• An Audible External alarm that was sounded to warn residents in the early morning hours, was quickly silenced – to avoid causing panic to residents: “Why make such a big fuss about something? How bad could it be anyway? What does an early warning mean by the way?”
  • The gas burning exhaust tower that allows gases to burn off before escaping into the air was inoperational, waiting to be serviced: “It’s okay, maho nothing usually happens anyway – we rarely use it!”
  • Doctors and Hospitals were not informed of the risks of MIC inhalation: “Da Kalam? You want me to go around scaring the Doctors about something they don’t need to know about? Even if I tell them, they won’t understand. Just shut up.”

Software faults can actually be fatal. Software Bugs can kill you, they can squander all your money – wasting millions and millions of it – they can put you at great disadvantages in the institutions that rely on systems full of them, they can waster your time, or merely inconvenience you.

The point is, the larger the project you are undertaking, the higher the risks. Sometimes taking shortcuts is not an option.

Big Boxout: Am I a Catastrophic Developer?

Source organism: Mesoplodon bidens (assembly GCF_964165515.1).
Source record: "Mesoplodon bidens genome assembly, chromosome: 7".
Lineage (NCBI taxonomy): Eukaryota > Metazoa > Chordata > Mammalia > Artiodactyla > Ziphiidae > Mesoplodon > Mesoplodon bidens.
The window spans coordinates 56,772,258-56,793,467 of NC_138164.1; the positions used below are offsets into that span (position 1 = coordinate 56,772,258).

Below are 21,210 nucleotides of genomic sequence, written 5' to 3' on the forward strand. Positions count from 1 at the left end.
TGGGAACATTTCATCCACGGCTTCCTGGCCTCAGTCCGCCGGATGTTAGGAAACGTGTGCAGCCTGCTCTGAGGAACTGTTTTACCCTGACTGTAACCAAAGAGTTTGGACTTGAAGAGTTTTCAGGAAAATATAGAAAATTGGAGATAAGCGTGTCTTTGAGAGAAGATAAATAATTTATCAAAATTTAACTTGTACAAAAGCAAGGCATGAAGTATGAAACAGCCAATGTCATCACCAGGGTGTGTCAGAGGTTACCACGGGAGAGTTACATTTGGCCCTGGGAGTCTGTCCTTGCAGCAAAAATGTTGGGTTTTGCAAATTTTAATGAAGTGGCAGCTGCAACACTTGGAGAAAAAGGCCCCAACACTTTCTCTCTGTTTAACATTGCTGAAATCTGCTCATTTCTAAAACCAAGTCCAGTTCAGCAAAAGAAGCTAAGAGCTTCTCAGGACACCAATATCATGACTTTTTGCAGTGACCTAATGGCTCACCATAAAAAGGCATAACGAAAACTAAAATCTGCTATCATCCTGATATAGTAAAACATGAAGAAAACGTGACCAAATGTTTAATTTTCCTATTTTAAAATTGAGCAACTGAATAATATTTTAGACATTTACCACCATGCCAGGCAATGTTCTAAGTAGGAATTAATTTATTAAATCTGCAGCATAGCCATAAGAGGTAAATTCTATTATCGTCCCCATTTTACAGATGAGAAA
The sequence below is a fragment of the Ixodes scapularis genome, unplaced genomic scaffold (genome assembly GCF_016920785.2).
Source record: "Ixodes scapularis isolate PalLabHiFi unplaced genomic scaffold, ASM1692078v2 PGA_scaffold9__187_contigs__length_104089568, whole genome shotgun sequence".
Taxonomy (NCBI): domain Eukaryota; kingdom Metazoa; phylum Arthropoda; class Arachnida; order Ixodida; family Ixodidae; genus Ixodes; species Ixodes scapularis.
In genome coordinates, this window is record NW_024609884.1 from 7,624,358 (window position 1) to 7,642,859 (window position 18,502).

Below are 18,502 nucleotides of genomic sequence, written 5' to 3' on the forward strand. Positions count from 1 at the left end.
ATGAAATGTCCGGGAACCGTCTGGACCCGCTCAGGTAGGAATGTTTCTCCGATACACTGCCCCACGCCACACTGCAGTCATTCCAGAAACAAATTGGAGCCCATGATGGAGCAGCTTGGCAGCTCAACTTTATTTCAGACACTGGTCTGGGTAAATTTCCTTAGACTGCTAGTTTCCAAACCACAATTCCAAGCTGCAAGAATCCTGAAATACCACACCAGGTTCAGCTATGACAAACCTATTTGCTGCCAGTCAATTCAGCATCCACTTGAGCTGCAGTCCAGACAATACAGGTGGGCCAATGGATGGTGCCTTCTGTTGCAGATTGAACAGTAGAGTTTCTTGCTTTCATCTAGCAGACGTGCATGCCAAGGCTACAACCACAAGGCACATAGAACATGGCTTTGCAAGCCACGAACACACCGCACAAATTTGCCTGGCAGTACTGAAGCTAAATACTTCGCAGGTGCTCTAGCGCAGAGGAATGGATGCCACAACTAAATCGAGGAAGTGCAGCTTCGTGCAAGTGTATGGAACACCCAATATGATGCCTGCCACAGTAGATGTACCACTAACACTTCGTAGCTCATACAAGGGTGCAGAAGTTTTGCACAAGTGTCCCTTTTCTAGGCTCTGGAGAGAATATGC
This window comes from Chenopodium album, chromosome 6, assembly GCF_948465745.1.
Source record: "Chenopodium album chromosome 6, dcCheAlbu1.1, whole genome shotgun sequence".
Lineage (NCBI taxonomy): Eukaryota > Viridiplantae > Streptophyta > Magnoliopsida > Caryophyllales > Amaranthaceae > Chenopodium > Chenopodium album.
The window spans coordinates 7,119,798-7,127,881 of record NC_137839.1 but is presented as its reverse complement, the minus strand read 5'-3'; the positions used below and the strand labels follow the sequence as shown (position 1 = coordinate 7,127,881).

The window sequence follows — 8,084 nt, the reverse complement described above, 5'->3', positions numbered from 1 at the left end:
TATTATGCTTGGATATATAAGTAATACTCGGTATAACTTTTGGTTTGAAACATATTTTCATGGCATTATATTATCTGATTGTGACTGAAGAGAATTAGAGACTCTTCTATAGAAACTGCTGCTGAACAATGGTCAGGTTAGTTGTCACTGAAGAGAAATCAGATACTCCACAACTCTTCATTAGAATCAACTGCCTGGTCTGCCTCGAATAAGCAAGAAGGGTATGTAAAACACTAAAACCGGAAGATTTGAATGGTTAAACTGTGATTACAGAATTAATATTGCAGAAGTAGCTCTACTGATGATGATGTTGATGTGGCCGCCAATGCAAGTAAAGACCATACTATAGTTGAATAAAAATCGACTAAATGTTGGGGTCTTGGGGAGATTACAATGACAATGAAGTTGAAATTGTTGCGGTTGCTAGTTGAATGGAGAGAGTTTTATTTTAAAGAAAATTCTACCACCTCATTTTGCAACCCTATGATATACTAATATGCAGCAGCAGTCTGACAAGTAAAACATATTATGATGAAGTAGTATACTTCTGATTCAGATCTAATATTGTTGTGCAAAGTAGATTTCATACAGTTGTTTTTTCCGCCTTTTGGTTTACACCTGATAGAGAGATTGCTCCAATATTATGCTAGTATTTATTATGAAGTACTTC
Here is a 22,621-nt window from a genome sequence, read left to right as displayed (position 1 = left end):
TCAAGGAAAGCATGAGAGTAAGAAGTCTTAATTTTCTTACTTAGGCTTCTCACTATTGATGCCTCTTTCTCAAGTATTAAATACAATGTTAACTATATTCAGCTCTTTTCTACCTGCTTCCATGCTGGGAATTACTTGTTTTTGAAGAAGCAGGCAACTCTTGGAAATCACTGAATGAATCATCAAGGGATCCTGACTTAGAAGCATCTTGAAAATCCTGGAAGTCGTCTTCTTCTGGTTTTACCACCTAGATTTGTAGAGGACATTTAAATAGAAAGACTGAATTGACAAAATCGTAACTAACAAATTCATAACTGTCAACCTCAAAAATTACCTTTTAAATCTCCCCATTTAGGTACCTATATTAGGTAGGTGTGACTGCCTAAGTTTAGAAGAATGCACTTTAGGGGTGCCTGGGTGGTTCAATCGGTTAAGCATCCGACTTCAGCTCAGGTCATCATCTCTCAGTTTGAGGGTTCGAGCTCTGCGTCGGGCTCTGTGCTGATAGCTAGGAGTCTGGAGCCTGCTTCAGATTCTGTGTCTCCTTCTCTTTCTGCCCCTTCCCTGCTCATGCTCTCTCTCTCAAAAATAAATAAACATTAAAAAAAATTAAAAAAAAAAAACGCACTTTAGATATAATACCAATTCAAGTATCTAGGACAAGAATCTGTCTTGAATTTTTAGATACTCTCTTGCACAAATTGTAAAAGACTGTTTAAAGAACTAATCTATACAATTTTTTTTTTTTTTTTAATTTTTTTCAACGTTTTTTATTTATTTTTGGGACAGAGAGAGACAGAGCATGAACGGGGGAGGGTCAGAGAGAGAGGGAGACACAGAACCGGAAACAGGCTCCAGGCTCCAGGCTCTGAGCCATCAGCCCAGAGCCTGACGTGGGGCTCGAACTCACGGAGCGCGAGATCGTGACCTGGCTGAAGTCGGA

• This section asks several thought provoking questions about the way we conduct business in the computer science arena and how that will influence our delivery standards. Take a moment to think of each of these questions carefully.
    • Do you manage transparently?
      • Do you keep “sensitive”, “important”, “privileged” or “interesting” information to yourself first before sharing it? Do you often conceal this information unwillingly due to time constraints? Do you make an active effort to pro-actively share such important information periodically with your team? Do you hold yourself accountable on how transparent you are? Do you teach your team what you know, or do you just do the important parts yourself, because it takes less time?

        Do you manage from an ivory tower not really knowing what your team is doing because you’re too senior?

      Do you Version your deliverables?